March 21, 2024
The UN reports: The economies of two major countries, the USA and China, are expected to see a slowdown in growth

The outcomes of 2023 demonstrated that the economy, despite all negative factors, showed its resilience and avoided the worst-case scenario—a recession. However, amid decreasing investment levels, trade slowdown, and other risks, economic growth is expected to decelerate in the next two years.

From the UN report on the USA:
“A prolonged period of high interest rates will lead to a reduction in aggregate demand, an increase in defaults, and a sharp correction in asset prices, especially in developed countries, thereby further undermining growth dynamics. Higher interest rates in developed countries will hinder capital inflows to developing countries or even provoke capital outflow, complicating the situation with the balance of payments and creating risks for debt sustainability.

Besides raising interest rates, the Federal Reserve of the USA, the European Central Bank, and other central banks of developed countries have also begun to reduce the money supply and liquidity, initiating what is called “quantitative tightening,” by reducing assets on their balances, which surged during previous episodes of so-called “quantitative easing,” starting in 2008. Many developing countries have not yet recovered from the pandemic. Global trade and industrial production remain exceptionally sluggish.”

The forecast is for 1.4% economic growth in 2024 and 1.7% in 2025. There is a wide range of uncertainty factors, for example, elections.

From the UN report on China:
“In 2023, economic growth was 5.2%, which represents a significant leap after just 3% growth in 2022.

Since 2020, 66 construction companies in China have declared default, including five in the first half of 2023. A leading indicator of economic activity, the purchasing managers’ index in the manufacturing sector, has been in the contraction territory since April. While consumer spending remained stable, industrial production was volatile, facing instability in the real estate sector and weak external demand.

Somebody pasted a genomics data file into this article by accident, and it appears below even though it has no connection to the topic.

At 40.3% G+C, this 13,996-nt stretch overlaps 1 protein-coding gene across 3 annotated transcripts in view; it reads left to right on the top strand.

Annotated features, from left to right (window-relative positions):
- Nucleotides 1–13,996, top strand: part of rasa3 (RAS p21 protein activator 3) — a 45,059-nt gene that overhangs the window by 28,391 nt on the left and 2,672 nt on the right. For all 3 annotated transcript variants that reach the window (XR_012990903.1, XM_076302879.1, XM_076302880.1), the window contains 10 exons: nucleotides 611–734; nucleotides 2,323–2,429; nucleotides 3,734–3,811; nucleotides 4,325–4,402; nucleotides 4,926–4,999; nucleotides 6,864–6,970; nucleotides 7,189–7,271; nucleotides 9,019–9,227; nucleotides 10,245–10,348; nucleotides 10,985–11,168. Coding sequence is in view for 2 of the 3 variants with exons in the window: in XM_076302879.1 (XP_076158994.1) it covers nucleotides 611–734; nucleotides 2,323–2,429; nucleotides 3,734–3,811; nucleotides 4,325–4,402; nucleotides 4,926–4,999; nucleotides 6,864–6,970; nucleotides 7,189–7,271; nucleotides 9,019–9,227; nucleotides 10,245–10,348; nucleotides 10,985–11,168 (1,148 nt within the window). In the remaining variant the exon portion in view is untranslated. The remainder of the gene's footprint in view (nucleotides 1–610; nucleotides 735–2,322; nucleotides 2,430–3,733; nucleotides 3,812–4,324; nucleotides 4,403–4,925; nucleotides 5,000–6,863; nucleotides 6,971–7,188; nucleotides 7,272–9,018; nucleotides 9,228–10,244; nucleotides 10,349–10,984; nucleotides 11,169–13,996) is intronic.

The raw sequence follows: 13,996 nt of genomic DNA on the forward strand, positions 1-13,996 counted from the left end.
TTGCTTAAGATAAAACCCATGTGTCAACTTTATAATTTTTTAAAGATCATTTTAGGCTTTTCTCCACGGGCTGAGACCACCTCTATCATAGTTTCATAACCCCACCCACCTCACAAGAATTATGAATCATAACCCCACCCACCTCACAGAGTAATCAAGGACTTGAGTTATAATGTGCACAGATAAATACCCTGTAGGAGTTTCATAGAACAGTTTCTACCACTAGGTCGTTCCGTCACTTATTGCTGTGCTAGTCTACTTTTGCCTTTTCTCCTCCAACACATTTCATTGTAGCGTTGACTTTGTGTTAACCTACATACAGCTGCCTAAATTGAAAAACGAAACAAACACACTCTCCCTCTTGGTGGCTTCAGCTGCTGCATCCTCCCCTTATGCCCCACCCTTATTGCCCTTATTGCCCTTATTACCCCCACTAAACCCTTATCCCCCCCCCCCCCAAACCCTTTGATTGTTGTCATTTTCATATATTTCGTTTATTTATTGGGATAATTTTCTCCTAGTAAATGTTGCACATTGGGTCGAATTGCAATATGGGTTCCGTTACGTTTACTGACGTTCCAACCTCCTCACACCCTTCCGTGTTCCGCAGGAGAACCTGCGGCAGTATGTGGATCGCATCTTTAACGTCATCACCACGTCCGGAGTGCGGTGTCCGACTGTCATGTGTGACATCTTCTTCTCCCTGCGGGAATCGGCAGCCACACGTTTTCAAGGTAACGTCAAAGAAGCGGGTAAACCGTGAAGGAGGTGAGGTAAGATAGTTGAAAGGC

The housing market accounts for about 25 percent of China’s GDP, and Chinese developers have taken on unjustifiably large amounts of debt, resulting in regulatory measures against bad debt leading to the bankruptcy of many of them, affecting consumer and business sentiment.

Real estate investments in China fell by another 9.1% in the first three quarters of 2023. Ongoing trade tensions with the United States have also weakened demand for Chinese exports. China’s share in total goods exports to the United States dropped sharply after the United States began imposing tariffs and quotas on imports from China starting in 2018.”

The forecast is that China’s economic growth will slow down, approximately to 4.7%. However, weak inflationary pressure allowed for the easing of monetary policy, lowering the interest rate to stimulate domestic demand. The government is also trying to stabilize the real estate sector.

Extended comments by Grigor Agabekyan, a staff member of the UN Department of Economic and Social Affairs, can be read on the UN website.